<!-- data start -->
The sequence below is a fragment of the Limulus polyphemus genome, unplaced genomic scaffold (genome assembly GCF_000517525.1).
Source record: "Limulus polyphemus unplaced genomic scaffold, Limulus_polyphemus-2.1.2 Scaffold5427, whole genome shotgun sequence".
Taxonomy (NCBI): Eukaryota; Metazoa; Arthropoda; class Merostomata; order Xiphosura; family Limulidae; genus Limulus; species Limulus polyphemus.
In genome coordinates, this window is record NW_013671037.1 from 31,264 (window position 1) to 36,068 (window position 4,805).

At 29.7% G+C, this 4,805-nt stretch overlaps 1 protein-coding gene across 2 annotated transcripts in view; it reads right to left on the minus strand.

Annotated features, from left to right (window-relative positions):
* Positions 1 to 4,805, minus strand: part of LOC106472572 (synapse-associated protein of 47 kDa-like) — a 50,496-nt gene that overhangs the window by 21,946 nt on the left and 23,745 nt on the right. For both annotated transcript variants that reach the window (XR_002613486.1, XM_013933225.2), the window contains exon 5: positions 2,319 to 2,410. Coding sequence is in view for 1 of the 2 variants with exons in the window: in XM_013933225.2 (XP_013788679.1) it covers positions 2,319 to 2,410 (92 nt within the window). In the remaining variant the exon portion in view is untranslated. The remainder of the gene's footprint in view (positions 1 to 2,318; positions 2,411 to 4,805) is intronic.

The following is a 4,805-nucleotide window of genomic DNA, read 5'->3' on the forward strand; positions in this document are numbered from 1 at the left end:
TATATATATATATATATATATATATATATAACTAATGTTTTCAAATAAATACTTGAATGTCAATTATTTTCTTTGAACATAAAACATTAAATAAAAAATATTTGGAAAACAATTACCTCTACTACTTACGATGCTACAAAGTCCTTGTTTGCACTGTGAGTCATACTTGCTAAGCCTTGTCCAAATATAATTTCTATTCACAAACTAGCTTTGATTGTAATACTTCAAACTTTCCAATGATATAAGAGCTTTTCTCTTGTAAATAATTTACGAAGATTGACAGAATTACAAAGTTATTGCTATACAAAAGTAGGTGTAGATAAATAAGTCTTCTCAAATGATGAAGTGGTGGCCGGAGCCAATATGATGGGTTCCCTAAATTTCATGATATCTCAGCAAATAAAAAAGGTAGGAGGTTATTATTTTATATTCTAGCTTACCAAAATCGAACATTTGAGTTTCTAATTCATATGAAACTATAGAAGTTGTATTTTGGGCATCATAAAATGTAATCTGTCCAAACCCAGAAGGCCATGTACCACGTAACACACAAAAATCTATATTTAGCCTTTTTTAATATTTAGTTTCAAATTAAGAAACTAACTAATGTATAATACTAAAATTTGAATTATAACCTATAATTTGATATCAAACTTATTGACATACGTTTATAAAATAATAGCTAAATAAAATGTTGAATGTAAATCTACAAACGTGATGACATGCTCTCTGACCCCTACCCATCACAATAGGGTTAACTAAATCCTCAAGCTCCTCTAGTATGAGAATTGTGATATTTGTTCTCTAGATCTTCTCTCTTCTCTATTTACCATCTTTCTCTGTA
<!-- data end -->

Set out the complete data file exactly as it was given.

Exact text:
The sequence below is a fragment of the Limulus polyphemus genome, unplaced genomic scaffold (genome assembly GCF_000517525.1).
Source record: "Limulus polyphemus unplaced genomic scaffold, Limulus_polyphemus-2.1.2 Scaffold5427, whole genome shotgun sequence".
Taxonomy (NCBI): Eukaryota; Metazoa; Arthropoda; class Merostomata; order Xiphosura; family Limulidae; genus Limulus; species Limulus polyphemus.
In genome coordinates, this window is record NW_013671037.1 from 31,264 (window position 1) to 36,068 (window position 4,805).

At 29.7% G+C, this 4,805-nt stretch overlaps 1 protein-coding gene across 2 annotated transcripts in view; it reads right to left on the minus strand.

Annotated features, from left to right (window-relative positions):
* Positions 1 to 4,805, minus strand: part of LOC106472572 (synapse-associated protein of 47 kDa-like) — a 50,496-nt gene that overhangs the window by 21,946 nt on the left and 23,745 nt on the right. For both annotated transcript variants that reach the window (XR_002613486.1, XM_013933225.2), the window contains exon 5: positions 2,319 to 2,410. Coding sequence is in view for 1 of the 2 variants with exons in the window: in XM_013933225.2 (XP_013788679.1) it covers positions 2,319 to 2,410 (92 nt within the window). In the remaining variant the exon portion in view is untranslated. The remainder of the gene's footprint in view (positions 1 to 2,318; positions 2,411 to 4,805) is intronic.

The following is a 4,805-nucleotide window of genomic DNA, read 5'->3' on the forward strand; positions in this document are numbered from 1 at the left end:
TATATATATATATATATATATATATATATAACTAATGTTTTCAAATAAATACTTGAATGTCAATTATTTTCTTTGAACATAAAACATTAAATAAAAAATATTTGGAAAACAATTACCTCTACTACTTACGATGCTACAAAGTCCTTGTTTGCACTGTGAGTCATACTTGCTAAGCCTTGTCCAAATATAATTTCTATTCACAAACTAGCTTTGATTGTAATACTTCAAACTTTCCAATGATATAAGAGCTTTTCTCTTGTAAATAATTTACGAAGATTGACAGAATTACAAAGTTATTGCTATACAAAAGTAGGTGTAGATAAATAAGTCTTCTCAAATGATGAAGTGGTGGCCGGAGCCAATATGATGGGTTCCCTAAATTTCATGATATCTCAGCAAATAAAAAAGGTAGGAGGTTATTATTTTATATTCTAGCTTACCAAAATCGAACATTTGAGTTTCTAATTCATATGAAACTATAGAAGTTGTATTTTGGGCATCATAAAATGTAATCTGTCCAAACCCAGAAGGCCATGTACCACGTAACACACAAAAATCTATATTTAGCCTTTTTTAATATTTAGTTTCAAATTAAGAAACTAACTAATGTATAATACTAAAATTTGAATTATAACCTATAATTTGATATCAAACTTATTGACATACGTTTATAAAATAATAGCTAAATAAAATGTTGAATGTAAATCTACAAACGTGATGACATGCTCTCTGACCCCTACCCATCACAATAGGGTTAACTAAATCCTCAAGCTCCTCTAGTATGAGAATTGTGATATTTGTTCTCTAGATCTTCTCTCTTCTCTATTTACCATCTTTCTCTGTA